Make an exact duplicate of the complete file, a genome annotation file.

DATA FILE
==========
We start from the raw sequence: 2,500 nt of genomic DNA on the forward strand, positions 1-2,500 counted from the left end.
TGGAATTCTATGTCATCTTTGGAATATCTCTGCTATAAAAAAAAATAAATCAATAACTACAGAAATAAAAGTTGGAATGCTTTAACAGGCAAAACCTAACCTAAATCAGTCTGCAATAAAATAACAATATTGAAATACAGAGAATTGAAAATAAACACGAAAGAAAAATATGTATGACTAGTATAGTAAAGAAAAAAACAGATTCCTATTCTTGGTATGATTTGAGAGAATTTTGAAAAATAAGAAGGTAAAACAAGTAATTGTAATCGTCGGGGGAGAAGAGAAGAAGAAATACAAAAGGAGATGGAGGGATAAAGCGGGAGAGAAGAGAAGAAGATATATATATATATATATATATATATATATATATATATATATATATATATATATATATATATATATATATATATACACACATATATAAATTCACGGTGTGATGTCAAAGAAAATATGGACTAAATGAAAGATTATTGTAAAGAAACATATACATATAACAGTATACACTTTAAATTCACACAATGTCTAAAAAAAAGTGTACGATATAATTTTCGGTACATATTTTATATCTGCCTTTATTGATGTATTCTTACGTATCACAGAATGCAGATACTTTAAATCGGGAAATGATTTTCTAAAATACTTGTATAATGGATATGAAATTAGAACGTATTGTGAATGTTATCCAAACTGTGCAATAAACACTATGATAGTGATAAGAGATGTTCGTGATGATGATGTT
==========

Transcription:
We start from the raw sequence: 2,500 nt of genomic DNA on the forward strand, positions 1-2,500 counted from the left end.
TGGAATTCTATGTCATCTTTGGAATATCTCTGCTATAAAAAAAAATAAATCAATAACTACAGAAATAAAAGTTGGAATGCTTTAACAGGCAAAACCTAACCTAAATCAGTCTGCAATAAAATAACAATATTGAAATACAGAGAATTGAAAATAAACACGAAAGAAAAATATGTATGACTAGTATAGTAAAGAAAAAAACAGATTCCTATTCTTGGTATGATTTGAGAGAATTTTGAAAAATAAGAAGGTAAAACAAGTAATTGTAATCGTCGGGGGAGAAGAGAAGAAGAAATACAAAAGGAGATGGAGGGATAAAGCGGGAGAGAAGAGAAGAAGATATATATATATATATATATATATATATATATATATATATATATATATATATATATATATATATATATATATATACACACATATATAAATTCACGGTGTGATGTCAAAGAAAATATGGACTAAATGAAAGATTATTGTAAAGAAACATATACATATAACAGTATACACTTTAAATTCACACAATGTCTAAAAAAAAGTGTACGATATAATTTTCGGTACATATTTTATATCTGCCTTTATTGATGTATTCTTACGTATCACAGAATGCAGATACTTTAAATCGGGAAATGATTTTCTAAAATACTTGTATAATGGATATGAAATTAGAACGTATTGTGAATGTTATCCAAACTGTGCAATAAACACTATGATAGTGATAAGAGATGTTCGTGATGATGATGTT